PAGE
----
To clarify whether geochemical fire proxies correlate with vegetation and land use changes in the Holocene Rhine catchment, we have analysed limnic sediments from the Holzmaar and the Meerfelder Maar in the Eifel region.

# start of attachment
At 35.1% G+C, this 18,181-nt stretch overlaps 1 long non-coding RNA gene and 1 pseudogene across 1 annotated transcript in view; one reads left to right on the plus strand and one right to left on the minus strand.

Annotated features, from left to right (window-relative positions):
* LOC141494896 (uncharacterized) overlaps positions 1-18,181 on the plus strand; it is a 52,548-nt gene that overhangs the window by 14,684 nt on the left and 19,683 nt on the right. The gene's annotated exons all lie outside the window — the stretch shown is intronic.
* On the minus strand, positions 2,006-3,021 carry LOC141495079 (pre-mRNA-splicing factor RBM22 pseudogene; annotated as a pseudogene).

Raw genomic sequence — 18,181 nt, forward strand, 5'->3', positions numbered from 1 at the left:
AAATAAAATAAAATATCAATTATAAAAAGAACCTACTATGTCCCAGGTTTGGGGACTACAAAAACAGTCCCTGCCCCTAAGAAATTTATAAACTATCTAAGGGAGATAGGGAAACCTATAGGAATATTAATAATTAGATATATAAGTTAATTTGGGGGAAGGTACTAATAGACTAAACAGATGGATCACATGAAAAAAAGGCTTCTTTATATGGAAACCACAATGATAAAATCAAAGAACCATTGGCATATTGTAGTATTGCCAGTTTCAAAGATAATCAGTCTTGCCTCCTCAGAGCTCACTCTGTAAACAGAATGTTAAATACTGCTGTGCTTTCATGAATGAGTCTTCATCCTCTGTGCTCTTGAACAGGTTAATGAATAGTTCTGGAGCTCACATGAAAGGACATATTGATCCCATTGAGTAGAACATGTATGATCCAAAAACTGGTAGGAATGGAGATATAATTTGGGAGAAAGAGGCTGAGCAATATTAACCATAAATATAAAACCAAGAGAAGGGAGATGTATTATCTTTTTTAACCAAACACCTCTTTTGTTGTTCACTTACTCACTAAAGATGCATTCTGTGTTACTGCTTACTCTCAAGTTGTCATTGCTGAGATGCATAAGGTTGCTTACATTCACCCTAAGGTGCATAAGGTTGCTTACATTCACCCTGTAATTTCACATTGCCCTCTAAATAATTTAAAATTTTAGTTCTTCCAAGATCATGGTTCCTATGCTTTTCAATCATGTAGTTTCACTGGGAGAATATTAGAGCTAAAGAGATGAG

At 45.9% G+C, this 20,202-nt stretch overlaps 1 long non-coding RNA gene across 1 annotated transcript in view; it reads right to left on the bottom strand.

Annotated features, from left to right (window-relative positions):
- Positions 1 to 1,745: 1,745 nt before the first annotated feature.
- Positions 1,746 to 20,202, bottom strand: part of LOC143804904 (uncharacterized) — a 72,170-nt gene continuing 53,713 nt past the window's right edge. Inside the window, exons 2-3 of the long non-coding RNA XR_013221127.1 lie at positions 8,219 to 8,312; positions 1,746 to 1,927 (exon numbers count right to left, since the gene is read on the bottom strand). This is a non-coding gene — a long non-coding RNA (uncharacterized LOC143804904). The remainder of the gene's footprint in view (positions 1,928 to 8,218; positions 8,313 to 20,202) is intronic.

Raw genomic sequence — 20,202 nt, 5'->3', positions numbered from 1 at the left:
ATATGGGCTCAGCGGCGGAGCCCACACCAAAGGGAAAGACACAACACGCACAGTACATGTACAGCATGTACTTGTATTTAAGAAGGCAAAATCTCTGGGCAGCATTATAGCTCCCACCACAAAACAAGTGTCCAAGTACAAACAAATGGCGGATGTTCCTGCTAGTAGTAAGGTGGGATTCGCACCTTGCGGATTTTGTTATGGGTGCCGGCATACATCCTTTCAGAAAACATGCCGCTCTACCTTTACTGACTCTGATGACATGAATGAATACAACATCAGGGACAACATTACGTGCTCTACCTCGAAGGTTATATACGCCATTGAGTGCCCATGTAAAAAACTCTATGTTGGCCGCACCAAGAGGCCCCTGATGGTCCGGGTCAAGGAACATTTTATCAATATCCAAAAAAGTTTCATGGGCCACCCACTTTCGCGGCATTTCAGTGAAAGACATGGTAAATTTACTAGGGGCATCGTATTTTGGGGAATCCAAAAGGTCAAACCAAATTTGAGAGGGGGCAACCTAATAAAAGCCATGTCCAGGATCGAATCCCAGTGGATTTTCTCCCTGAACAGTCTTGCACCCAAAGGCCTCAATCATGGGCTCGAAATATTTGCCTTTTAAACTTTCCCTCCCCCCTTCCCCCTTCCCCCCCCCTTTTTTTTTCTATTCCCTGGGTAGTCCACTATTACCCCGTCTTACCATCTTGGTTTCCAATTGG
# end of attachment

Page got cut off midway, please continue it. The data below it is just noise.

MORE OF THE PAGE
These sediments are associated with climatic phases and cultural epochs, as attested by organic matter analysis and pollen analysis. Accordingly, black carbon (BC) amounts peaked during intensive settlement phases of the maar regions in the Iron Age, Medieval period, and modern times. Additionally, elevated BC accumulation are observed at approx. 3900 BP, 5000 BP and about 9–10 thousand BP (varve years). These peaks could correspond to human activity in the Bronze Age, Neolithic and Mesolithic, respectively.